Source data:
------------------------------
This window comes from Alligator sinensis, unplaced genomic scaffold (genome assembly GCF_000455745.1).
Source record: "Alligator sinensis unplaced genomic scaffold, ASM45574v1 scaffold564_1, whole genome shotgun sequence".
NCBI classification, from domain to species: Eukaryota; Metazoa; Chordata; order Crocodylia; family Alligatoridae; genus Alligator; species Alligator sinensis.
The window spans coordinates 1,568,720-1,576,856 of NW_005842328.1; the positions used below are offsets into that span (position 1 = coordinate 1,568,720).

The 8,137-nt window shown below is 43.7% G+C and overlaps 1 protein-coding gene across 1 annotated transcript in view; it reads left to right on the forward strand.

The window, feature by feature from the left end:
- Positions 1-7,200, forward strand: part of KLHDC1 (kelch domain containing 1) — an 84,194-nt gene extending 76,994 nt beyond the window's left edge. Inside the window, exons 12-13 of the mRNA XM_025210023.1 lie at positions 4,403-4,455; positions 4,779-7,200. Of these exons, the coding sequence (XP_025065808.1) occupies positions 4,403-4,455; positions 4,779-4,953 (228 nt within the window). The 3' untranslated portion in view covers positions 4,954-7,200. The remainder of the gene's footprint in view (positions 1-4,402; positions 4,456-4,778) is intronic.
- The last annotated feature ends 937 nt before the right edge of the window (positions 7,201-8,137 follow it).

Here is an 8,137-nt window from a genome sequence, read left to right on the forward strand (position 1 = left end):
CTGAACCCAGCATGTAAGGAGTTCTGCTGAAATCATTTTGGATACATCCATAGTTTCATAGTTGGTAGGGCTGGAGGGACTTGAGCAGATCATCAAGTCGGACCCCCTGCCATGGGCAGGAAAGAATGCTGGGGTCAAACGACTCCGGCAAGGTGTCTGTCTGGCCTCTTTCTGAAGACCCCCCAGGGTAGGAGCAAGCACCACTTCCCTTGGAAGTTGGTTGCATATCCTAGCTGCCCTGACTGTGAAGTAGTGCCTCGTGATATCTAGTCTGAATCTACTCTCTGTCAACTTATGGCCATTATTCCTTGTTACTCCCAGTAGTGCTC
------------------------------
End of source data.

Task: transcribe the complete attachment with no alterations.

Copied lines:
This window comes from Alligator sinensis, unplaced genomic scaffold (genome assembly GCF_000455745.1).
Source record: "Alligator sinensis unplaced genomic scaffold, ASM45574v1 scaffold564_1, whole genome shotgun sequence".
NCBI classification, from domain to species: Eukaryota; Metazoa; Chordata; order Crocodylia; family Alligatoridae; genus Alligator; species Alligator sinensis.
The window spans coordinates 1,568,720-1,576,856 of NW_005842328.1; the positions used below are offsets into that span (position 1 = coordinate 1,568,720).

The 8,137-nt window shown below is 43.7% G+C and overlaps 1 protein-coding gene across 1 annotated transcript in view; it reads left to right on the forward strand.

The window, feature by feature from the left end:
- Positions 1-7,200, forward strand: part of KLHDC1 (kelch domain containing 1) — an 84,194-nt gene extending 76,994 nt beyond the window's left edge. Inside the window, exons 12-13 of the mRNA XM_025210023.1 lie at positions 4,403-4,455; positions 4,779-7,200. Of these exons, the coding sequence (XP_025065808.1) occupies positions 4,403-4,455; positions 4,779-4,953 (228 nt within the window). The 3' untranslated portion in view covers positions 4,954-7,200. The remainder of the gene's footprint in view (positions 1-4,402; positions 4,456-4,778) is intronic.
- The last annotated feature ends 937 nt before the right edge of the window (positions 7,201-8,137 follow it).

Here is an 8,137-nt window from a genome sequence, read left to right on the forward strand (position 1 = left end):
CTGAACCCAGCATGTAAGGAGTTCTGCTGAAATCATTTTGGATACATCCATAGTTTCATAGTTGGTAGGGCTGGAGGGACTTGAGCAGATCATCAAGTCGGACCCCCTGCCATGGGCAGGAAAGAATGCTGGGGTCAAACGACTCCGGCAAGGTGTCTGTCTGGCCTCTTTCTGAAGACCCCCCAGGGTAGGAGCAAGCACCACTTCCCTTGGAAGTTGGTTGCATATCCTAGCTGCCCTGACTGTGAAGTAGTGCCTCGTGATATCTAGTCTGAATCTACTCTCTGTCAACTTATGGCCATTATTCCTTGTTACTCCCAGTAGTGCTC